Yemen president, Houthis agree deal to end crisis

Yemeni President Abed Rabbou Mansour Hadi and the country’s powerful Shiite militia agreed Wednesday to end a deadly confrontation that had raised fears the impoverished but strategic country might descend into chaos.

The Houthis seized almost full control of the capital Sanaa in September and have fought pitched battles with government forces this week as they continued to press for more political power.

The unrest has raised deep international concern, with the U.N. Security Council condemning the attacks and backing Hadi as Yemen’s “legitimate authority.”

Under a nine-point deal, the militia agreed to withdraw from government buildings they seized this week in return for concessions over a disputed draft constitution, state news agency Saba said.

The Houthis pledged to vacate the presidential palace, a day after seizing it, and to free Hadi’s chief of staff, Ahmad Awad bin Mubarak, who was abducted Saturday.

In return, it would now be “possible to amend” the draft constitution dividing Yemen into six federal regions, which the Houthis opposed, Saba said.

“The draft constitution should be agreed upon by all factions,” according to the deal, and Yemen “will be a federal state in accordance with the outcome of the national dialogue.”

The agreement also pledges to treat Houthis, known officially as Ansarullah, and other disgruntled factions equally in the allocation of public posts.

“Ansarullah and peaceful Southern Movement and all other political factions deprived of equal representation in state institutions will have the right to be appointed in these institutions,” it said.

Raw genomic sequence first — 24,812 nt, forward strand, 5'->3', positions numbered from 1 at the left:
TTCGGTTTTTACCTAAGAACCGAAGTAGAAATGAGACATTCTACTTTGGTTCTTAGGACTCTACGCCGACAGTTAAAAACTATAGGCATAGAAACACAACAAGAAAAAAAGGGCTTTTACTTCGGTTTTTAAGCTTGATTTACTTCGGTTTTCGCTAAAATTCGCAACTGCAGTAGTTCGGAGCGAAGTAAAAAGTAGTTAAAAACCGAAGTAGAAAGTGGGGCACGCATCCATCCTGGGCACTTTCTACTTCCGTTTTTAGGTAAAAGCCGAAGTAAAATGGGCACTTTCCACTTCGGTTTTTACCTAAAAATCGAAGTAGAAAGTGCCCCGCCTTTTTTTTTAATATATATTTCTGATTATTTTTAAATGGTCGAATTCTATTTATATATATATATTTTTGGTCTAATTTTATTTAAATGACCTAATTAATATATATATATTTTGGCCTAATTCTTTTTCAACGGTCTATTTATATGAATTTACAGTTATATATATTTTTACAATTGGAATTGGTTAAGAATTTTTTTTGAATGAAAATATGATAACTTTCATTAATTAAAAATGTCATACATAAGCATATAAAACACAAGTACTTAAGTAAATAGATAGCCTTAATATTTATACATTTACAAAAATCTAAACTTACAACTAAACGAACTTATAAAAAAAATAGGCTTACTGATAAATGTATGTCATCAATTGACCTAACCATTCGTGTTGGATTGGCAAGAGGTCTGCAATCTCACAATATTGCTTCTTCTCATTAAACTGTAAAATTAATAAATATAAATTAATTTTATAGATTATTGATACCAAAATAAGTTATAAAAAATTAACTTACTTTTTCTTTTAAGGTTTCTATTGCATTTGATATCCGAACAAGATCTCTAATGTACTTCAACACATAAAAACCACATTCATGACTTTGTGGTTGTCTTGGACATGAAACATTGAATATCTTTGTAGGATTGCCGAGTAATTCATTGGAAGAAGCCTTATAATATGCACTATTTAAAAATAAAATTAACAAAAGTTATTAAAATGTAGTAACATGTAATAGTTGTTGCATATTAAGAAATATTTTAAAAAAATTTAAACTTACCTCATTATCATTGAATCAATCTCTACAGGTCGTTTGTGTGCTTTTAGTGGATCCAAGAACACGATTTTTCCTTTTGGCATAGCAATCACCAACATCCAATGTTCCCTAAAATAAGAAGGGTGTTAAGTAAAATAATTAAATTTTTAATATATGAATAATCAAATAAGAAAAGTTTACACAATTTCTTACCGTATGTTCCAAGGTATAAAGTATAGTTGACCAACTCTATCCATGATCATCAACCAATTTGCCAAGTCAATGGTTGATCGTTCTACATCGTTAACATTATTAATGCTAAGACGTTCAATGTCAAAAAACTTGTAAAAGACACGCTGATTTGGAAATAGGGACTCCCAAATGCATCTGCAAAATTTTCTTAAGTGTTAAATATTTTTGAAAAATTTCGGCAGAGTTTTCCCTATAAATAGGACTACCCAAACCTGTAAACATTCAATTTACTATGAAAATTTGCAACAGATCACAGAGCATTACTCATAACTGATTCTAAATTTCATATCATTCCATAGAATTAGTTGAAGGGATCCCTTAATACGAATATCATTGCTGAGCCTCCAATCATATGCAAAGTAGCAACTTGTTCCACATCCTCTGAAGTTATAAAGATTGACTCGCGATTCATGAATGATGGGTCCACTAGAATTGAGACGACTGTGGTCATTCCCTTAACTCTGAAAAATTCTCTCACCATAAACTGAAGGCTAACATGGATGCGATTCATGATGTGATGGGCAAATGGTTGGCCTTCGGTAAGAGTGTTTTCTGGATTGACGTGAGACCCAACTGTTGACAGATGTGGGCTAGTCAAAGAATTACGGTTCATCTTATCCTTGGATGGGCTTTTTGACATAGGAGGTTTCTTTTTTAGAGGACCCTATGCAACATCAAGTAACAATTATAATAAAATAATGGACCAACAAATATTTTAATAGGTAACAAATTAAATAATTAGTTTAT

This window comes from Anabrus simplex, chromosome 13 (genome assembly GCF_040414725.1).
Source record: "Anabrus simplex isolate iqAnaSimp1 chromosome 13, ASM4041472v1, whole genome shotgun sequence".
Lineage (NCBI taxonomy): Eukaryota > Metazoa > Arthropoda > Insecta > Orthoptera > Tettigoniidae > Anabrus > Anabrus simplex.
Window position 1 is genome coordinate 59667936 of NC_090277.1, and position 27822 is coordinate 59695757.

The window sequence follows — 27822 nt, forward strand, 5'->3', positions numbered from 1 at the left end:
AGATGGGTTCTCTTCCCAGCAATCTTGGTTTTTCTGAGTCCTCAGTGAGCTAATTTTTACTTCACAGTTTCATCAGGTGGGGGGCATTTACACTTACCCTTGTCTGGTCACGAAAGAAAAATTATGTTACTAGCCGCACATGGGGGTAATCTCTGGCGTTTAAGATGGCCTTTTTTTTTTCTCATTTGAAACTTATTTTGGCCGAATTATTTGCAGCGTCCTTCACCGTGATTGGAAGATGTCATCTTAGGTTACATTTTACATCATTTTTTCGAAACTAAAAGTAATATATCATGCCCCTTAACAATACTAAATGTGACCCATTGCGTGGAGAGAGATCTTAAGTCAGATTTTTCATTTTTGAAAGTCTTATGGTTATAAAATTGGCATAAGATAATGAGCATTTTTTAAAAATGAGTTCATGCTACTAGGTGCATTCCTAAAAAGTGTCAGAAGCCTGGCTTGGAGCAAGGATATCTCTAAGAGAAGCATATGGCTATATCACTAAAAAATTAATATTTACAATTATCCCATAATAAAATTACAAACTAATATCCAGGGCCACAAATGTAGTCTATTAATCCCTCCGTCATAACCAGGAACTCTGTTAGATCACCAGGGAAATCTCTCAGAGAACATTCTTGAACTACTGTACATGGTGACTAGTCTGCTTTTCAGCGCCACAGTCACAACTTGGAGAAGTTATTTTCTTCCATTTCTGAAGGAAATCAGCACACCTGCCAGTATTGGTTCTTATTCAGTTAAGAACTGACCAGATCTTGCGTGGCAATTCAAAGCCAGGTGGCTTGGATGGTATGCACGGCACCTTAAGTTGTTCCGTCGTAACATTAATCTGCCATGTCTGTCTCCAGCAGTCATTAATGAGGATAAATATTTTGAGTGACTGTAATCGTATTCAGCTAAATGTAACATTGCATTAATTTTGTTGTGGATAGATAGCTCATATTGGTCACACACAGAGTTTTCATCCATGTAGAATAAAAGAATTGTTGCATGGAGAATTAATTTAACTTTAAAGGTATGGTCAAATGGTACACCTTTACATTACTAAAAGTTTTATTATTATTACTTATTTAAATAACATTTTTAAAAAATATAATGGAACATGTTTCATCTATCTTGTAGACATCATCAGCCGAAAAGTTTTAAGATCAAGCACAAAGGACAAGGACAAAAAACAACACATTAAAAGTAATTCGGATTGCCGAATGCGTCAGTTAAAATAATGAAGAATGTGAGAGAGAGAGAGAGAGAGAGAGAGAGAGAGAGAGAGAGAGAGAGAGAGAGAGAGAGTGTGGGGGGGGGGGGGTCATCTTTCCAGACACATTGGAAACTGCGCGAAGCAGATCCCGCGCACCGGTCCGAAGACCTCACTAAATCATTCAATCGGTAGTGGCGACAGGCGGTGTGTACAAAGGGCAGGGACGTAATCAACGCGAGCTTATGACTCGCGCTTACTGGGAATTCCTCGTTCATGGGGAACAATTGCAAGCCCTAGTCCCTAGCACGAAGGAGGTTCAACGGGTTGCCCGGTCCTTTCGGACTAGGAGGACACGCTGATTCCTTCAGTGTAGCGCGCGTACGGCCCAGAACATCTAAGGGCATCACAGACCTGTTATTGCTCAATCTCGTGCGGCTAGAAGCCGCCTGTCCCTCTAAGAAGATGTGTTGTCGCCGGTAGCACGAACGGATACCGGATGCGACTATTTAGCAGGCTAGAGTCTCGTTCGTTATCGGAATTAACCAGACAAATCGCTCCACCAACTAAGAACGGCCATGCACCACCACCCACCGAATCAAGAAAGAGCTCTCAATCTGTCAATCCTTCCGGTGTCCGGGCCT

The militia Tuesday seized Hadi’s offices at the presidential palace and attacked his residence, in what officials said was an attempted coup.

There were no signs of violence Wednesday, after at least 35 people were killed and 94 wounded in the two previous days.

The violence prompted the Sunni-dominated Gulf Cooperation Council to accuse the Houthis of an attempted “coup.”

The escalation has raised fears of a collapse of Hadi’s government and of the country descending into chaos.

The United States condemned the violence and said it was closely monitoring the crisis after officials revealed a U.S diplomatic vehicle had been attacked.

Ibrahim Sharquieh, conflict resolution expert at the Brookings Institute in Doha, said the Houthis wanted “to rule but not govern” Yemen.

Yemeni military sources said the Houthis also seized the military aviation college close to Hadi’s home, and the main missile base in Sanaa, without a fight.